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UNM equity division backs change to seal

This is an image of the University of New Mexico's current official seal

This is an image of the University of New Mexico’s current official seal. Some student groups say the seal is racist and offensive. (Marla Brose/Albuquerque Journal)

ALBUQUERQUE, N.M. — After months of forums and public input, the University of New Mexico’s Division of Equity and Inclusion is recommending that regents change the university’s seal following protests from many, including students, who say the image is racist.

After months of forums and public input, the University of New Mexico’s Division of Equity and Inclusion is recommending that regents change the university’s seal following protests from many, including students, who say the image is racist.

That recommendation will be made at a Thursday regents’ committee meeting of Brad Hosmer, Suzanne Quillen and student regent Ryan Berryman. If approved there, the full board of regents will consider the measure at its Nov. 15 meeting.

“The university seal should be changed by removing the existing conquistador and frontiersman and creating a seal that is more inclusive, aspirational, honors UNM’s diversity and or defines us as an institution of higher education,” wrote Jozi De Leon, the vice president in charge of the Division of Equity and Inclusion.

Some students, particularly those from Native American backgrounds, have been pushing the university to change the seal for months.

They say the conquistador and frontiersman featured on the seal glorify violent European treatment of Native Americans.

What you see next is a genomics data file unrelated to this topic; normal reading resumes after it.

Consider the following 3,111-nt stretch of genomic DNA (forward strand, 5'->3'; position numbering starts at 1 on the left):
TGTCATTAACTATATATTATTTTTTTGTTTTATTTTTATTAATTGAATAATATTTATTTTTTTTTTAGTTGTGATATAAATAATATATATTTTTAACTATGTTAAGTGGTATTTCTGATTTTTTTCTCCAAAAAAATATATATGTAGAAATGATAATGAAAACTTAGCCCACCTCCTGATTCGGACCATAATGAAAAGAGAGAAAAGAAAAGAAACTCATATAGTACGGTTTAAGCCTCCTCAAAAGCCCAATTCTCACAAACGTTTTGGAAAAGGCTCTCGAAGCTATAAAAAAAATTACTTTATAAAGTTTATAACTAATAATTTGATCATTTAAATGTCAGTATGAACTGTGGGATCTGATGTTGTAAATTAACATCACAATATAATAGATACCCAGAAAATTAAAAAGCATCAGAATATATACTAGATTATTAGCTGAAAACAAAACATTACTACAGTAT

The Office of Equity and Inclusion’s suggestion is the first time a formal recommendation to change the seal has reached the Board of Regents, said De Leon.

The recommendation to alter the seal, which is featured on diplomas and lecterns at news conferences, comes after De Leon’s office hosted seven different events to gather community input on the seal.

Of the 198 who responded at forums, 194 were in favor of changing the seal. Only four said the seal should remain as is.

De Leon also solicited email requests. Of the 84 email responses, about half were in favor of changing the seal and the other half were in favor of leaving it as is.

“We have done a tremendous amount of data gathering and have compiled all of the input. Our recommendations are based on the input received,” De Leon told the Journal on Tuesday afternoon.

De Leon advocates creating a committee of faculty, staff, students and alumni to recommend a new seal design.

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